Just lift heavy gets tossed around a lot and as beginner I didn’t really know what it meant or what to do. What they were telling me to lift was too heavy but I kept trying to lift that amount that was heavy, because that is what the magazine told me to do. I hated it. It didn’t make me feel strong or better about myself. I felt worse so I stopped lifting.
I didn’t lift for years. I did yoga and ran. Fast forward a couple of years and I was struggling with the fact that my body wasn’t changing at all. I felt like a blob who had an excellent aerobic base. What I was doing was not working and I was not happy with my progress.
Enter New Rules of Lifting for Women (NROLW.) I committed to lifting weights for the six months it took to complete NROLW. What I did not do is start heavy. I started light even for me sometimes. Starting light did something that starting heavy never did and that was give me confidence. I could do it and it felt good.
What I realize now is that as a beginner form is where it is at. Actually form is always where it is at, good form is good. Starting out too heavy had me sacrificing form and that isn’t good. Build good habits when you start, unlearning bad habits is harder.
NROLW changed how my body looked drastically and I didn’t change my diet other than eating a bit more. The jiggly bits were no longer so jiggly. I no longer felt like a blob and everything in life was easier to do. Weight lifting wasn’t what I loved but it became a staple for what it did for me and to me.
Eventually I was hooked and weight lifting is one of the three things I really love to do. Lifting heavy will come with time and work, don’t force it. Sometimes you have to be a light weight to get to the heavy weights.
As I peruse pinterest I am always amazed at the amount of sexualization of fitness and fitness photos. It gets to the point where it feels almost overwhelming and disheartening. There’s the squat butt camp, the thigh gap group, the you can do it just ignore pain, etc. The one thing the have in common is a picture of a woman with no head. She is just a breasts, bum, and thighs, even the Venus of Willendorf got a head. There came a point where I stopped looking at these and started dissecting them. What are they saying to me and others out there? If you do enough squats you will have a perfectly rounded bum, work hard enough you too can have a thigh gap, never mind the pain hurting yourself is good. Are these healthy? I ask myself this and I wonder who out there is damaging themselves to get something that just might be unattainable for them.
I have a butt, it doesn’t matter if I squat or not. I have a butt: skinny, fat, and in between its just there. It is a matter of genetics for me. A college study buddy worked very hard to get a small bum, she squatted and did heavy weights, she will never have a “squat butt.” As teen Mademoiselle magazine was where I first encountered the thigh gap concept. The gist being you did not have a thigh gap you were, not thin. First thought was crap I don’t have one, I’m fat. The truth is to achieve a thigh gap, maybe, because I haven’t ever had one, and might never get one even at anorexic body fat levels. It would take a lot of starvation on my part to get me anywhere near a thigh gap. And if you feel pain while working out, please stop, that is called an injury. Yes, you might feel discomfort but pain, pain is not good. Pain is your body telling you to stop.
We need to celebrate our bodies and not some in the future potential us. What you look like right now is gorgeous, what you will look like tomorrow is beautiful. Celebrate who and what you are now, because the truth is you need to love yourself, just as you are.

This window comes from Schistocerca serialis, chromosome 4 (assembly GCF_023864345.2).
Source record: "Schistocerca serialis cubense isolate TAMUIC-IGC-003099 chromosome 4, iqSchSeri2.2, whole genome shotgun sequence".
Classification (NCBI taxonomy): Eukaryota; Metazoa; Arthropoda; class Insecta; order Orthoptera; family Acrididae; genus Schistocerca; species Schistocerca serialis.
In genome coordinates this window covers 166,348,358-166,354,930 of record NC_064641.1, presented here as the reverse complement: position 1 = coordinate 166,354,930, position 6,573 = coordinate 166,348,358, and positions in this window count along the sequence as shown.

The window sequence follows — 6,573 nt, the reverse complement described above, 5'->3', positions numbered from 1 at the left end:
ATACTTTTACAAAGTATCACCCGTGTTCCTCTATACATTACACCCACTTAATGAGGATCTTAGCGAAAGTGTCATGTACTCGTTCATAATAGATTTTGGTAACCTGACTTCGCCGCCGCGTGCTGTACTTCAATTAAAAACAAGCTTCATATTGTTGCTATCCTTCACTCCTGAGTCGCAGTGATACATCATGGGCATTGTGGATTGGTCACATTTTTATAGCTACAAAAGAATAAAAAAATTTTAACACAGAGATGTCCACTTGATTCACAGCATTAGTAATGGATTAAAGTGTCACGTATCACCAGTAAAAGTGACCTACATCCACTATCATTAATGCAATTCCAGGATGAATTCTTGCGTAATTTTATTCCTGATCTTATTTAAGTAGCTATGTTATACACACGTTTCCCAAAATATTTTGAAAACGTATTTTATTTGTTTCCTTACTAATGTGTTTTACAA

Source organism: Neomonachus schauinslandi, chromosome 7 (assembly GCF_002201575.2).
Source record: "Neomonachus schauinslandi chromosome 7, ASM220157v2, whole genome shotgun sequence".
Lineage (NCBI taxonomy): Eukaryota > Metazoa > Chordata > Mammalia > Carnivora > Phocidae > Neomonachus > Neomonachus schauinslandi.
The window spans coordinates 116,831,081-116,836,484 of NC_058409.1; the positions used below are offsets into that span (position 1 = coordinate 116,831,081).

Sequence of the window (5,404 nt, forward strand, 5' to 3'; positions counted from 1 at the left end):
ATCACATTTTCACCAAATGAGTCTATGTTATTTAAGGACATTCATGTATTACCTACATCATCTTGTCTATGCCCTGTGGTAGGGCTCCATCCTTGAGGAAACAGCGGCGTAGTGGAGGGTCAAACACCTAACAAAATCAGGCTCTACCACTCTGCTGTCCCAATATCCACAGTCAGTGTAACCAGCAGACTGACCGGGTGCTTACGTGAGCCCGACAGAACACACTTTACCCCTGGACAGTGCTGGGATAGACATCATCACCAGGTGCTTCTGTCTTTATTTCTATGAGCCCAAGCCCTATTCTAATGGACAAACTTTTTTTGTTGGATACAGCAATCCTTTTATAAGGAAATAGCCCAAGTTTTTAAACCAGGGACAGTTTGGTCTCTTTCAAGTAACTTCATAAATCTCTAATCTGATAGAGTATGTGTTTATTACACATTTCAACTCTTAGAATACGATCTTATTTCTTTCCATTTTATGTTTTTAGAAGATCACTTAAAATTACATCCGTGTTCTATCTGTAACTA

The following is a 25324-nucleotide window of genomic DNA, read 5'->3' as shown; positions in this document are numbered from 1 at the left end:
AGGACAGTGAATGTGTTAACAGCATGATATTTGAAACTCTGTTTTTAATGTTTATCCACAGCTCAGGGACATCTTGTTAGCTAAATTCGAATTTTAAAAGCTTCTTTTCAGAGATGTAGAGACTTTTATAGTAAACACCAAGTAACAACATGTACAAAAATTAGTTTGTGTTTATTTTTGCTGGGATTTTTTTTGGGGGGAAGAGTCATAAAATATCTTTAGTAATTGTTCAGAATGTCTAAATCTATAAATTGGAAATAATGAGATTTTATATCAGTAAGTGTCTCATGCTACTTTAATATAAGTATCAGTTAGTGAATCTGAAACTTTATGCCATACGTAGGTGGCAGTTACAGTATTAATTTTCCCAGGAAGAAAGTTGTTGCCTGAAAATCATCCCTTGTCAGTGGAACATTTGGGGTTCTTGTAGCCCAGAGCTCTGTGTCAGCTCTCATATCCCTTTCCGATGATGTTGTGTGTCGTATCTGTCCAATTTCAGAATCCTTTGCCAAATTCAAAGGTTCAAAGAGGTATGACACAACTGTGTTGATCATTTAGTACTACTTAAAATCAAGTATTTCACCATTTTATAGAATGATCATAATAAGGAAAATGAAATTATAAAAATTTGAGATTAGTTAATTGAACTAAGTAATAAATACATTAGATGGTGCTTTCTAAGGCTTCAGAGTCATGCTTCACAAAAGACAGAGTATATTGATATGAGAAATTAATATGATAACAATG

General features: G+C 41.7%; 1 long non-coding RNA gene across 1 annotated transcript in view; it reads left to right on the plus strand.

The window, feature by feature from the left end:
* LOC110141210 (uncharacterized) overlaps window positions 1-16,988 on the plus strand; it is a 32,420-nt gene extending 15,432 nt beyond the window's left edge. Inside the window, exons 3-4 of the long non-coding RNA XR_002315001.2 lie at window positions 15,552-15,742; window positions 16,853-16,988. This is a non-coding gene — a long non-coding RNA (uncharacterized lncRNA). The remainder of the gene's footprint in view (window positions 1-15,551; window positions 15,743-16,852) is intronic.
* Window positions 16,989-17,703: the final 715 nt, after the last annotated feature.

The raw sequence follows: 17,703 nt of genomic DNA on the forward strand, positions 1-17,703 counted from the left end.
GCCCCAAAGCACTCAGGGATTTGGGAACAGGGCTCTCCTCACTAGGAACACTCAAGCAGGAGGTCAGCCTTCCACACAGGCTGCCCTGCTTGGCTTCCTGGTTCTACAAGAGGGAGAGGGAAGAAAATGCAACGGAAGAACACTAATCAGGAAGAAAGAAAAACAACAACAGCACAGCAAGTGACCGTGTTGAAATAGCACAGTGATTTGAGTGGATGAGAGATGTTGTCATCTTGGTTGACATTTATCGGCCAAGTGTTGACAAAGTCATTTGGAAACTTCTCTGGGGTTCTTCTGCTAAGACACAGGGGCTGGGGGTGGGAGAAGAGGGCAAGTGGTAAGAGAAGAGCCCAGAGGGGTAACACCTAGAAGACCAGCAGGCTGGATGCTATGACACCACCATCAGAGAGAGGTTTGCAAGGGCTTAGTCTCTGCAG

The first time I started lifting weights it was a mess. I’d pick out something from a magazine and not get any results. Some would say lift heavy, while others said not to. I biceped curled my way into sore and tight shoulders from bad form and too heavy weights, because something a magazine told me. I look back and think, no wonder I stopped lifting.
My weight plates, all 184 pounds of them.
The second time I started,it turned out much better and the results kept me going. Now the desire to be strong fuels my desire to keep lifting.
1. Find a program that focuses on compound movements. Examples are shoulder press, lunges, squats, push ups, notice the distinct lack of tricep kickbacks.
2. Form is important. If you can’t lift it without good form you need to lift less weight. For the reboot of lifting I started with weights that were not heavy. It did two things for me, it let me work with good form and built my confidence.
3. Do not be afraid to work with weights that challenge you. Ladies you will not get bulky. I am pretty sure your purse, toddler, grocery bag is heavier than five pounds. Why not be able to lift those items with ease and grace?
4. Find flat shoes or if possible lift barefoot. Ditching my cross trainers when lifting was one of the best lifting decisions I have made. Many people like Chuck Taylors for lifting shoes or minimal shoes.
Much of exercising is finding what you like to do and continuing to be open to new ideas and workouts. I spent my first two years doing workouts out of magazines and continually being disappointed in the results. I started running and doing HIIT (High Intensity Interval Training) which looking back on it were way beyond my fitness level.
Post NROLW. I lost a ton of fat on the ribcage and had to buy new bras.
Running and yoga were my two things for years. It seemed like no matter what I did with diet and doing more cardio, nothing was changing. It was disheartening. At this point I knew what I enjoyed and what I did not enjoy and that was strength training
What I discovered is I don’t hate strength training, its isolation moves I’m not a fan of (bicep curls for example.) A huge part of starting to enjoy lifting weights was finding a good solid program that did something. I tried New Rules of Lifting for Women (NROLW) and saw some huge changes in my body without changing my diet.
I still run and yoga. I enjoy those activities and they are not being dropped. But I do tend to change it up seasonally. Winter tends to be weights and yoga focused. Summer is running and yoga with two days of lifting. The most important thing about these three activities is I enjoy them. If you hate what you are doing you will not stick with it. So find you fun activities and do them with relish.